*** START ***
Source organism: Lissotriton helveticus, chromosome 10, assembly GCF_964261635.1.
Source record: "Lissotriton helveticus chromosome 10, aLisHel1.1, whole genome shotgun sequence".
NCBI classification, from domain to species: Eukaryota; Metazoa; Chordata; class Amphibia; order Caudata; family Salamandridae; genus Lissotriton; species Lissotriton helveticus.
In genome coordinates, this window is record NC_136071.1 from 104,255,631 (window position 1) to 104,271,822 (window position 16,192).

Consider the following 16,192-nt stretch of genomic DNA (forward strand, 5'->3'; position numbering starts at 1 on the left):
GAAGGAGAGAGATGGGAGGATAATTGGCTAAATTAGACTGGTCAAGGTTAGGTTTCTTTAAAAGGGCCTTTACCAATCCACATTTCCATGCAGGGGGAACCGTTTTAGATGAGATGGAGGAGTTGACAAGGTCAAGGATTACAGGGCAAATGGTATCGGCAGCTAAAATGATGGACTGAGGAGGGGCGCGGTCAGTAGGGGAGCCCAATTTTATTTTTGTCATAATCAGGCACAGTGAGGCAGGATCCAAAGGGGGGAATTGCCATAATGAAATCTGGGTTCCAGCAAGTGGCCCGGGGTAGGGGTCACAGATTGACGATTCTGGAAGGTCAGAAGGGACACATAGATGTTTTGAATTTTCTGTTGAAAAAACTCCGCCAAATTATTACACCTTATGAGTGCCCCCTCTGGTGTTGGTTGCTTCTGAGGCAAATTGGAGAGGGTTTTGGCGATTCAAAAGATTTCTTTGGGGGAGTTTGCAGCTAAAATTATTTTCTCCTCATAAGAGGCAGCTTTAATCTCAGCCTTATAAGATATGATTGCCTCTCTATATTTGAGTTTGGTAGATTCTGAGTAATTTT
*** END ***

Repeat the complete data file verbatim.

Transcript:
Source organism: Lissotriton helveticus, chromosome 10, assembly GCF_964261635.1.
Source record: "Lissotriton helveticus chromosome 10, aLisHel1.1, whole genome shotgun sequence".
NCBI classification, from domain to species: Eukaryota; Metazoa; Chordata; class Amphibia; order Caudata; family Salamandridae; genus Lissotriton; species Lissotriton helveticus.
In genome coordinates, this window is record NC_136071.1 from 104,255,631 (window position 1) to 104,271,822 (window position 16,192).

Consider the following 16,192-nt stretch of genomic DNA (forward strand, 5'->3'; position numbering starts at 1 on the left):
GAAGGAGAGAGATGGGAGGATAATTGGCTAAATTAGACTGGTCAAGGTTAGGTTTCTTTAAAAGGGCCTTTACCAATCCACATTTCCATGCAGGGGGAACCGTTTTAGATGAGATGGAGGAGTTGACAAGGTCAAGGATTACAGGGCAAATGGTATCGGCAGCTAAAATGATGGACTGAGGAGGGGCGCGGTCAGTAGGGGAGCCCAATTTTATTTTTGTCATAATCAGGCACAGTGAGGCAGGATCCAAAGGGGGGAATTGCCATAATGAAATCTGGGTTCCAGCAAGTGGCCCGGGGTAGGGGTCACAGATTGACGATTCTGGAAGGTCAGAAGGGACACATAGATGTTTTGAATTTTCTGTTGAAAAAACTCCGCCAAATTATTACACCTTATGAGTGCCCCCTCTGGTGTTGGTTGCTTCTGAGGCAAATTGGAGAGGGTTTTGGCGATTCAAAAGATTTCTTTGGGGGAGTTTGCAGCTAAAATTATTTTCTCCTCATAAGAGGCAGCTTTAATCTCAGCCTTATAAGATATGATTGCCTCTCTATATTTGAGTTTGGTAGATTCTGAGTAATTTT